Open office spaces have several benefits – well known to both employees and executives. These benefits include increased collaboration, higher team morale, and the constant sharing of ideas.
However, these same characteristics can also lead to employee frustrations. A lack of offices, walls, and doors can lead to higher noise levels, a lack of privacy, more frequent interruptions and little control over the workplace.
So, how do you balance your team’s need for creative collaborations, yet maintain quiet, focused time to concentrate? Here’s a few ways to promote a balance between the benefits and the distractions of open offices:
1. Encourage Remote Employees
If your open office doesn’t include quiet rooms or other areas where employees can get the peace they need to be productive, it may be time to implement new workplace policies.
Keep in mind that “remote” doesn’t have to mean working from home. It may mean letting employees decamp to a nearby coffee shop so they’re still close enough to quickly get into the office for impromptu meetings.
While some teams may require a more formal schedule, other teams may thrive with a more flexible work routine.
2. Examine Popular Gathering Spots
Copier rooms and break rooms tend to be places where everyone naturally stops to chat about current projects, weekend activities, and company news (which, is a great thing)! However, if communal rooms stay noisy all day and cause distractions, it’s time to find a solution.
Workplace Tip: Consider if your office’s natural gathering spots can be relocated, sectioned off, or if nearby workers can be moved to quieter areas.
3. Look beyond your usual team set-up
Companies tend to seat their sales team together, all the marketing employees together, etc., without regard for individual workspace needs. Consequently, talkative collaborators get mixed in with those who prefer to concentrate in silence, which decrease workplace productivity.
Workplace Tip: Consider activity-based workstations, where employees can choose from a variety of environments to suit their working preferences.
4. Provide “Focus Markers” for Employee Desks
Lack of control of the workspace is a common complaint of open workspaces, but simple fixes can make a huge difference.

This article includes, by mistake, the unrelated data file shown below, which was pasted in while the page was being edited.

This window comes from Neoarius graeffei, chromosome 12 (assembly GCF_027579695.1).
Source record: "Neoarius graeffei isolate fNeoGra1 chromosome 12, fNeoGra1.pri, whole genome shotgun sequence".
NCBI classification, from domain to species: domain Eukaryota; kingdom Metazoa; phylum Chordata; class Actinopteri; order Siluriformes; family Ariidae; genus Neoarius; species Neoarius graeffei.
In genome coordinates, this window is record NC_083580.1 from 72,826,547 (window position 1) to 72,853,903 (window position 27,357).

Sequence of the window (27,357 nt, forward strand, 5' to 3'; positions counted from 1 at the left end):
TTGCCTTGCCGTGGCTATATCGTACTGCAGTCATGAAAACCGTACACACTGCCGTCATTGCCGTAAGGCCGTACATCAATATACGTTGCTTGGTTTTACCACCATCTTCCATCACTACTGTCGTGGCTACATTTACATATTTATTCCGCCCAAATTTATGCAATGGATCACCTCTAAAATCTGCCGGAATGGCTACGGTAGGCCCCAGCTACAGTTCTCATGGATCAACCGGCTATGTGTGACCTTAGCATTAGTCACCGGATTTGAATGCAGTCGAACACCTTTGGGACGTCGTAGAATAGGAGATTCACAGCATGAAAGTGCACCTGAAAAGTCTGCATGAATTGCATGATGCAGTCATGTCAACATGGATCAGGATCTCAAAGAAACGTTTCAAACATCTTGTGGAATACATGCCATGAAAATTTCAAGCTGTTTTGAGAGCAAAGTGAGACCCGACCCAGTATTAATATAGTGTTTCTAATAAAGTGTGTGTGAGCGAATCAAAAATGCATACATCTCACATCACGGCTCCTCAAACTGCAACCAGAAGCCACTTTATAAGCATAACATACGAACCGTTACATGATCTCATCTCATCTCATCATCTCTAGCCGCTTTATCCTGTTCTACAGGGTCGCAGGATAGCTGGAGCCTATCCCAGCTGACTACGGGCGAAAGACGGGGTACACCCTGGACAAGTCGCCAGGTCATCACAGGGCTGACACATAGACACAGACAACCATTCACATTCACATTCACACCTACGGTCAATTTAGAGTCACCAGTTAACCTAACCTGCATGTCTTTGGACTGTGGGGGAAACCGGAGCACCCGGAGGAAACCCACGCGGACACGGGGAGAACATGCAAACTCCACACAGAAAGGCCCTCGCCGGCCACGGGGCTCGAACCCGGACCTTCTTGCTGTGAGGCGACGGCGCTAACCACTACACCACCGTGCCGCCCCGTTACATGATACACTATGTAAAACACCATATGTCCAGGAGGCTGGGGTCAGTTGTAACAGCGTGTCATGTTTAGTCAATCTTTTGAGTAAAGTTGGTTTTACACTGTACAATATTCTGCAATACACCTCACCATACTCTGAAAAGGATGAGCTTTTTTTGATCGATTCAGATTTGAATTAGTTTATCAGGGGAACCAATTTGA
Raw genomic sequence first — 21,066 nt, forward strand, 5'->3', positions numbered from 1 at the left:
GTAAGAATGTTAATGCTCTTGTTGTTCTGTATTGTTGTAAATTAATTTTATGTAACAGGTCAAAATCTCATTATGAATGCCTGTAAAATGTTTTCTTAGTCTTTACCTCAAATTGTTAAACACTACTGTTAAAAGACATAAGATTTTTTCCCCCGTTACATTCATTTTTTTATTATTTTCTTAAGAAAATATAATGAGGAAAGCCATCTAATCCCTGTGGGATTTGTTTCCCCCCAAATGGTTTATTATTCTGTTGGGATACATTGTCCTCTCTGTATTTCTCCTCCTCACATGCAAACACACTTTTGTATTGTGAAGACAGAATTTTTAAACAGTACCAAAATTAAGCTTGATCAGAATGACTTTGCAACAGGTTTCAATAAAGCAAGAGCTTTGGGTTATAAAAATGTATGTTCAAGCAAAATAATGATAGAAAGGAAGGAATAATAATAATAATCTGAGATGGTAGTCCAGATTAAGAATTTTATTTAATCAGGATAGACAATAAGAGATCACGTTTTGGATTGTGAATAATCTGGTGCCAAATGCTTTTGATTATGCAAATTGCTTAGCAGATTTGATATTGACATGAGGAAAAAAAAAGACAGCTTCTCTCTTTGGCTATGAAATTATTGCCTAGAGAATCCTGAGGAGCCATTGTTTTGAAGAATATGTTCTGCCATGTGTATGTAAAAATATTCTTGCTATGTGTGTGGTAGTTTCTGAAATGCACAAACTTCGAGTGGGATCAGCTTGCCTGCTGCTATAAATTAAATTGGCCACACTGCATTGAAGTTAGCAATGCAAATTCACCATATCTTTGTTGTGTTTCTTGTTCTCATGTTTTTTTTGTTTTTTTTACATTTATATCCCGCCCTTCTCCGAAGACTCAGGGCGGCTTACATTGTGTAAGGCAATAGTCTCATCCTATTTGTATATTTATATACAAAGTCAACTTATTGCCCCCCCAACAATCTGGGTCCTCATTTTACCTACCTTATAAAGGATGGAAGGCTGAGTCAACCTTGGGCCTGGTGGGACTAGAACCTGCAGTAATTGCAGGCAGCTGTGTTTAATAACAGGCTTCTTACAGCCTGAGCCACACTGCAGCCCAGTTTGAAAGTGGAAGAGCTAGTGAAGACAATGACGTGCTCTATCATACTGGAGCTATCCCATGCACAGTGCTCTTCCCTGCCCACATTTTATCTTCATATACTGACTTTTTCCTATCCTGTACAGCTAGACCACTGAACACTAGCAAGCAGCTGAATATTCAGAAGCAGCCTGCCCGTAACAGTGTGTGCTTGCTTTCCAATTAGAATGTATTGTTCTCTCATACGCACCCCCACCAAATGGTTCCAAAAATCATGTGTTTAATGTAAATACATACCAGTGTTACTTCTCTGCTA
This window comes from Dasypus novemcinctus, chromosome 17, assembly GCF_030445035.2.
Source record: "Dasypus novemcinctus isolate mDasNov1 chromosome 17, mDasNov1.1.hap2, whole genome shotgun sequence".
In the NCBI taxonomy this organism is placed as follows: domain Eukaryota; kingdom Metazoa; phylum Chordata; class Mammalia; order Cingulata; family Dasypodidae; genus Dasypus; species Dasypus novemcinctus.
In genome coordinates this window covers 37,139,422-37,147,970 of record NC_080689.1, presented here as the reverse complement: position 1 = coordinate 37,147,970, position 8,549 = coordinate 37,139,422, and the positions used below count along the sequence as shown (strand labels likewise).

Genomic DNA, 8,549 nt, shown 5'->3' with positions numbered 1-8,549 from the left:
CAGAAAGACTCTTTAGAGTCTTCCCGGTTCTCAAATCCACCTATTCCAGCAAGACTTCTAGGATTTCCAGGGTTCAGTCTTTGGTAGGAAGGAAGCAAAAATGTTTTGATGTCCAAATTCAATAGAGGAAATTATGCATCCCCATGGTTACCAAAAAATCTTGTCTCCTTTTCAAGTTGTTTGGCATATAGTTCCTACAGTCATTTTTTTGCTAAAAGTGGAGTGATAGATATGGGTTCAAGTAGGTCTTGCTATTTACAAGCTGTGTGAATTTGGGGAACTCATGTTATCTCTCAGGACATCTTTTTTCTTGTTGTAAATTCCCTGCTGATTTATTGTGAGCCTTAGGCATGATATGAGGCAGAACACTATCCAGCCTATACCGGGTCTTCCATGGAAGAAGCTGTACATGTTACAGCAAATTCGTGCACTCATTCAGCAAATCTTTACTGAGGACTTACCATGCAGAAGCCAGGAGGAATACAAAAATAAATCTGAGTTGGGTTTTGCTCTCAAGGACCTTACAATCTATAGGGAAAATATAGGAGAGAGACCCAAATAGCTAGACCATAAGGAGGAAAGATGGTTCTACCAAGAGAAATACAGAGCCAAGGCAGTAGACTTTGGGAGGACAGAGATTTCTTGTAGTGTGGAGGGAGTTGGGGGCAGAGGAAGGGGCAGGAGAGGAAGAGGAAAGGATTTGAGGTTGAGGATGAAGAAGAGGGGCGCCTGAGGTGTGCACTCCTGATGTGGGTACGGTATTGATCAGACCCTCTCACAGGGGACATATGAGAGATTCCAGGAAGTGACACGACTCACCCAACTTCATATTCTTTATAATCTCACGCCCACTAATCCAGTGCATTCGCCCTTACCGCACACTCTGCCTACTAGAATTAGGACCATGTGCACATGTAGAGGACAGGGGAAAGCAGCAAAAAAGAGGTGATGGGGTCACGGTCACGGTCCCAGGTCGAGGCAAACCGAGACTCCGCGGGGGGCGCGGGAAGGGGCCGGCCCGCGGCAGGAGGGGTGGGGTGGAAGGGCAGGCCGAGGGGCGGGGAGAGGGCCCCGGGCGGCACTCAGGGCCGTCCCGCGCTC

Help employees feel in control of their work environments by distributing a universal marker – such as a sign or flag – to the entire team. When employees want to be focused, they can display the marker on their desks, indicating that they need privacy. This will discourage employees from “popping in” and interrupting.
6. Consider Dividing the Open Layout
Yes, it’s probably the most expensive option, but if you have nothing but open space, it may be time to budget for adding some walls and doors back into your office.
Consider your team’s needs. Do they want a series of collaboration spaces for groups of two to five people, small quiet rooms for single workers or one big meeting room? What about an old-fashioned phone booth for personal calls? How about benches or tables and chairs outside on a deck?
Workplace Tip: Demountable walls are an easy, sustainable solution to create a more focused environment.
7. Confine Noisy Activities to Specified Areas
If a weekly team meeting disrupts those working nearby, consider moving your meeting outside or some other alternative space. Similarly, if employees tend to congregate in common areas to eat, suggest they move to the designated break room. And, if they’re not eating there already, ask why. The room may not have enough chairs or no windows or otherwise needs changes that will turn it into a natural gathering spot.
8. Schedule a “Quiet Time”
Depending on the type of work your team does, it may help to schedule focused, quiet times. It may be a certain time each day, a single day each week, or even over the span of multiple days if the whole team needs to buckle down and get a project completed.
Workplace Tip: To be most effective, quiet times should be planned ahead of time and clearly communicated in advance to other teams.
9. Filter Workplace Noise
If noise levels are a frequent complaint and moving locations or building out new space isn’t possible, encourage employees to use headphones and add sound-absorbing materials to their workspace.
Workplace Tip: Sound-absorbing materials, such as acoustic panels and carpets, don’t have to be expensive and can significantly muffle noise.
Need help creating a focused, yet collaborative workspace? Contact us for a consultation – we’d love to help you achieve your workspace goals.